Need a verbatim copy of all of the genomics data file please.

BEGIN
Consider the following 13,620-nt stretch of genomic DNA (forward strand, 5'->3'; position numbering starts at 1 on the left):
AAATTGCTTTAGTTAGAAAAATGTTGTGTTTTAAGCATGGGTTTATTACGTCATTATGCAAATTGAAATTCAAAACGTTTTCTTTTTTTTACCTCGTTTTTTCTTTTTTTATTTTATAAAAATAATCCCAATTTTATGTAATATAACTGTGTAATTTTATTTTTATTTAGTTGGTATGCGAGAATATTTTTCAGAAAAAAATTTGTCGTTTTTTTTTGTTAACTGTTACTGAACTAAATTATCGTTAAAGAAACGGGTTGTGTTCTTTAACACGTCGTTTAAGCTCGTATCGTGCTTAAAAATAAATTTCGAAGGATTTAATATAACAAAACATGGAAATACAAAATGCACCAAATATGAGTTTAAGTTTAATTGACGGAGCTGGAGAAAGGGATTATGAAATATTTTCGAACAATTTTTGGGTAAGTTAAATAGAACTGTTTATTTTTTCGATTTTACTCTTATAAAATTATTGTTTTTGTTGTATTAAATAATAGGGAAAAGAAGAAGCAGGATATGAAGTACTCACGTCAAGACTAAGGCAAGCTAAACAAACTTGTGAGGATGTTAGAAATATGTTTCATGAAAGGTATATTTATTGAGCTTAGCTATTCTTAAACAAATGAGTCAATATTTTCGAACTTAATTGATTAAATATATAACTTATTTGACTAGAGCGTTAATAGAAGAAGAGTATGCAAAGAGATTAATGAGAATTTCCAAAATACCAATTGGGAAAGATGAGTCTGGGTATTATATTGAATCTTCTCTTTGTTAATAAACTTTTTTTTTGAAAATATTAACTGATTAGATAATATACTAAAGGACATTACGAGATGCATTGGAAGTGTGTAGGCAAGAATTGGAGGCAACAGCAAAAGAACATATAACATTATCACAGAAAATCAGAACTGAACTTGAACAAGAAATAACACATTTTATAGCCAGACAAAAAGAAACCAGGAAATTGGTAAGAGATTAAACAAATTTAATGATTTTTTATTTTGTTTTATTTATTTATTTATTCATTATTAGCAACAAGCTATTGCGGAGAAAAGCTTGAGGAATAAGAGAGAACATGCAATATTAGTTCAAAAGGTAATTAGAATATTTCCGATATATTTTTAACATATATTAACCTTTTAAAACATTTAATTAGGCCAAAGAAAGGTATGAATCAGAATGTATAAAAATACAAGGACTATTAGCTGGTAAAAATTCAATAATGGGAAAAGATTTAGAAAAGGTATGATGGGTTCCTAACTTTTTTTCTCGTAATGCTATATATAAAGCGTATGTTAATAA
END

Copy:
Consider the following 13,620-nt stretch of genomic DNA (forward strand, 5'->3'; position numbering starts at 1 on the left):
AAATTGCTTTAGTTAGAAAAATGTTGTGTTTTAAGCATGGGTTTATTACGTCATTATGCAAATTGAAATTCAAAACGTTTTCTTTTTTTTACCTCGTTTTTTCTTTTTTTATTTTATAAAAATAATCCCAATTTTATGTAATATAACTGTGTAATTTTATTTTTATTTAGTTGGTATGCGAGAATATTTTTCAGAAAAAAATTTGTCGTTTTTTTTTGTTAACTGTTACTGAACTAAATTATCGTTAAAGAAACGGGTTGTGTTCTTTAACACGTCGTTTAAGCTCGTATCGTGCTTAAAAATAAATTTCGAAGGATTTAATATAACAAAACATGGAAATACAAAATGCACCAAATATGAGTTTAAGTTTAATTGACGGAGCTGGAGAAAGGGATTATGAAATATTTTCGAACAATTTTTGGGTAAGTTAAATAGAACTGTTTATTTTTTCGATTTTACTCTTATAAAATTATTGTTTTTGTTGTATTAAATAATAGGGAAAAGAAGAAGCAGGATATGAAGTACTCACGTCAAGACTAAGGCAAGCTAAACAAACTTGTGAGGATGTTAGAAATATGTTTCATGAAAGGTATATTTATTGAGCTTAGCTATTCTTAAACAAATGAGTCAATATTTTCGAACTTAATTGATTAAATATATAACTTATTTGACTAGAGCGTTAATAGAAGAAGAGTATGCAAAGAGATTAATGAGAATTTCCAAAATACCAATTGGGAAAGATGAGTCTGGGTATTATATTGAATCTTCTCTTTGTTAATAAACTTTTTTTTTGAAAATATTAACTGATTAGATAATATACTAAAGGACATTACGAGATGCATTGGAAGTGTGTAGGCAAGAATTGGAGGCAACAGCAAAAGAACATATAACATTATCACAGAAAATCAGAACTGAACTTGAACAAGAAATAACACATTTTATAGCCAGACAAAAAGAAACCAGGAAATTGGTAAGAGATTAAACAAATTTAATGATTTTTTATTTTGTTTTATTTATTTATTTATTCATTATTAGCAACAAGCTATTGCGGAGAAAAGCTTGAGGAATAAGAGAGAACATGCAATATTAGTTCAAAAGGTAATTAGAATATTTCCGATATATTTTTAACATATATTAACCTTTTAAAACATTTAATTAGGCCAAAGAAAGGTATGAATCAGAATGTATAAAAATACAAGGACTATTAGCTGGTAAAAATTCAATAATGGGAAAAGATTTAGAAAAGGTATGATGGGTTCCTAACTTTTTTTCTCGTAATGCTATATATAAAGCGTATGTTAATAA